Provision in ACA Could Unravel Obamacare Without Congressional Vote

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Juliegrace Brufke Capitol Hill Reporter
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A provision of the Affordable Care Act established to advance Obamacare could do just the opposite if a Republican is voted into the White House in the next election cycle.

Section 1332 of the law, set to take effect in 2017, would allow conservative states to to change how they implement their health care policies without a congressional vote if the executive branch approves of the plan.

Under the provision, if states provide a reasonable alternative that covers the same amount of people and doesn’t increase the deficit, requirements including the individual and employer mandates could be eliminated.

The waiver would also give states flexibility on subsides and would potentially allow them to dispose of the online exchange.

Arkansas is the first right-leaning state to consider using the measure, Politico reports.

“Our hope is that we can get flexibility with the Obama administration,” Arkansas Surgeon General Greg Bledsoe told the publication. “But if we can’t get the flexibility that we want, we believe that a Republican administration would be a lot more flexible. We think we’d have a lot more common ground.”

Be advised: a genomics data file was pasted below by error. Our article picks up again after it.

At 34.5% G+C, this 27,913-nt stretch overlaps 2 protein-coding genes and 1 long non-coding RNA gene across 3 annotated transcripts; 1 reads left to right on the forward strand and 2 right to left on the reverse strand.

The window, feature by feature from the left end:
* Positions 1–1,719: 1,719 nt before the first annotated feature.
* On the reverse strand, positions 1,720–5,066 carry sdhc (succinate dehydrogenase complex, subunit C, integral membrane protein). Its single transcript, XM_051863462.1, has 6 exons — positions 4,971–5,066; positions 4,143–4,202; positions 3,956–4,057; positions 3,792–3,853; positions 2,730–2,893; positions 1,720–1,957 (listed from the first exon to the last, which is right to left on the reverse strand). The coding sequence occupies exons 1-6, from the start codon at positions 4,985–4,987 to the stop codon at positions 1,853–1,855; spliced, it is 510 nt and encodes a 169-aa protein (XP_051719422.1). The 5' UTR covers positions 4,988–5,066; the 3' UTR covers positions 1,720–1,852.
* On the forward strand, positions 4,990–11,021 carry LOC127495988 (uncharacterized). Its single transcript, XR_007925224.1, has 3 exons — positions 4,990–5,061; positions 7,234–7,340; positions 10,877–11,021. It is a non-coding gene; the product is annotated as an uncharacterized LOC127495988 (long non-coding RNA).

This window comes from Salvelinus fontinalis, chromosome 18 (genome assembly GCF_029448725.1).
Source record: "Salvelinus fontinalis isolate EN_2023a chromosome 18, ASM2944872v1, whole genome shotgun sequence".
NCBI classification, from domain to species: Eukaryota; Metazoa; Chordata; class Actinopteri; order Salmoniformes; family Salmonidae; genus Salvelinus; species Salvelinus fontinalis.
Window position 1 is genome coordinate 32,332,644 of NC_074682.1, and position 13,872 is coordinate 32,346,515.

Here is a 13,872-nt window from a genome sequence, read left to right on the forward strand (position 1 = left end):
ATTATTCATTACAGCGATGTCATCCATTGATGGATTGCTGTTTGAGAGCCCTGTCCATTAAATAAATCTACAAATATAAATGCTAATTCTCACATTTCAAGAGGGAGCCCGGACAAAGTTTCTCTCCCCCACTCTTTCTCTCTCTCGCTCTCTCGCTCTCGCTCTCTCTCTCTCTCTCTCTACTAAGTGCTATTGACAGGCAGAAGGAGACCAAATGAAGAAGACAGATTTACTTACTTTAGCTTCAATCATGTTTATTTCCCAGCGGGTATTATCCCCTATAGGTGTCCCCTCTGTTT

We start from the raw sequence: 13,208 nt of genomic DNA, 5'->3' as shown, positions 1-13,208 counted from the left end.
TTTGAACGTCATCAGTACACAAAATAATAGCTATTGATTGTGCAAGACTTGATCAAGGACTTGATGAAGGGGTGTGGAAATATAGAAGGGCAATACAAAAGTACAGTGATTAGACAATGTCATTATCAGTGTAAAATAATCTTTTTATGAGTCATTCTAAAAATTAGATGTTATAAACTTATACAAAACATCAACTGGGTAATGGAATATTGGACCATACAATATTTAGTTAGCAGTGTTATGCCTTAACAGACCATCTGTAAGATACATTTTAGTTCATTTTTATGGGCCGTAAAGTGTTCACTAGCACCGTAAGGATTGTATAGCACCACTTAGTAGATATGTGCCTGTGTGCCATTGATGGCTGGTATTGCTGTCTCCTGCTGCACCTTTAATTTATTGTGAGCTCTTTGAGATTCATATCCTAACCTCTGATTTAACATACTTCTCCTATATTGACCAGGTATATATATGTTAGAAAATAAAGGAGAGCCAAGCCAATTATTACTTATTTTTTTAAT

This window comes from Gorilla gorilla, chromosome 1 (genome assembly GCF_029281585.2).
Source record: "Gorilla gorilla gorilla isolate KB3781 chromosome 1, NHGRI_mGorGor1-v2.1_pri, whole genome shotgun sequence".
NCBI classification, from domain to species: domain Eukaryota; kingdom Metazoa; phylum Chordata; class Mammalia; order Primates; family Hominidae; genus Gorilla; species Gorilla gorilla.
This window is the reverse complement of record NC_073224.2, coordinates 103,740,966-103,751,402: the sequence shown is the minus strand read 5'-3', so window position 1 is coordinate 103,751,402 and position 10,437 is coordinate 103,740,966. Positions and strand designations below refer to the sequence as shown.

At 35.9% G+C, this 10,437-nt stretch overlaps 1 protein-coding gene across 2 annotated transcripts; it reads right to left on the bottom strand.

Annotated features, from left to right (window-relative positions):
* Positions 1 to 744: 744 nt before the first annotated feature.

While section 1332 does provide some flexibility, it may not be the easy fix some conservatives are hoping for.

According to Edmund Haislmainer, a senior research fellow at the Heritage Foundation, the waiver doesn’t come without its caveats.

Haislmainer said, while one may be exempt from the mandate, the need for an equivalent could drive up the cost of care.

“It would have minimal impact on bringing premiums down,” he said.

The first issue he cited involves a provision that limits age variations to a maximum three to one ratio, meaning an elderly person can’t be charged more than three times more than a younger, healthier adult for the cost of their premium. Subsidies would then be utilized by a less needy demographic.

Haislmainer also said states could face issues in creating an alternative due to a provision involving preexisting conditions.

“Without the flexibility to adopt better rules on guaranteed issue and preexisting condition exclusions (something Sec. 1332 also does not permit), it is also difficult to see how a state could get rid of the individual mandate as part of any alternative design,” he said.

Stuart Butler of the Brookings Institute wrote in a policy paper, even with certain limitations in place,  it “could lead to state health plans in the future that change the ACA beyond recognition.”

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